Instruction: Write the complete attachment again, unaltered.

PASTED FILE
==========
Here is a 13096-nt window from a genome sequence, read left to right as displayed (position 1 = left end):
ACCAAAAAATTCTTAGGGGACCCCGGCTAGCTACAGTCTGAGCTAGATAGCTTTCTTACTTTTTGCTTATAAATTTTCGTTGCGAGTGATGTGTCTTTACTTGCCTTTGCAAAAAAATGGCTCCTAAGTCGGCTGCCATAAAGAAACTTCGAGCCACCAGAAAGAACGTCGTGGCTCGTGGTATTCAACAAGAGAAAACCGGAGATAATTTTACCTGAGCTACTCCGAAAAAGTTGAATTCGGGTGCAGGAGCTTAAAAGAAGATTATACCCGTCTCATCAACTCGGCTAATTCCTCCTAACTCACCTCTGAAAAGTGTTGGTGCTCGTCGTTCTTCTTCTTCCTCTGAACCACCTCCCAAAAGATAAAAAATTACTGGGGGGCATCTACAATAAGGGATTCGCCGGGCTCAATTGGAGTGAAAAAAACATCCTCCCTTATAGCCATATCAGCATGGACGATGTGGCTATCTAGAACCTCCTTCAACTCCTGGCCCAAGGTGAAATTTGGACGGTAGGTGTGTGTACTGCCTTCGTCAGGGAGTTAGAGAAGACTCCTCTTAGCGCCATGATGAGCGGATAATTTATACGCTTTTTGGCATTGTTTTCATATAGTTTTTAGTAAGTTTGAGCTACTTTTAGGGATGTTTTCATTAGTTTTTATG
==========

Here is a 13096-nt window from a genome sequence, read left to right as displayed (position 1 = left end):
ACCAAAAAATTCTTAGGGGACCCCGGCTAGCTACAGTCTGAGCTAGATAGCTTTCTTACTTTTTGCTTATAAATTTTCGTTGCGAGTGATGTGTCTTTACTTGCCTTTGCAAAAAAATGGCTCCTAAGTCGGCTGCCATAAAGAAACTTCGAGCCACCAGAAAGAACGTCGTGGCTCGTGGTATTCAACAAGAGAAAACCGGAGATAATTTTACCTGAGCTACTCCGAAAAAGTTGAATTCGGGTGCAGGAGCTTAAAAGAAGATTATACCCGTCTCATCAACTCGGCTAATTCCTCCTAACTCACCTCTGAAAAGTGTTGGTGCTCGTCGTTCTTCTTCTTCCTCTGAACCACCTCCCAAAAGATAAAAAATTACTGGGGGGCATCTACAATAAGGGATTCGCCGGGCTCAATTGGAGTGAAAAAAACATCCTCCCTTATAGCCATATCAGCATGGACGATGTGGCTATCTAGAACCTCCTTCAACTCCTGGCCCAAGGTGAAATTTGGACGGTAGGTGTGTGTACTGCCTTCGTCAGGGAGTTAGAGAAGACTCCTCTTAGCGCCATGATGAGCGGATAATTTATACGCTTTTTGGCATTGTTTTCATATAGTTTTTAGTAAGTTTGAGCTACTTTTAGGGATGTTTTCATTAGTTTTTATG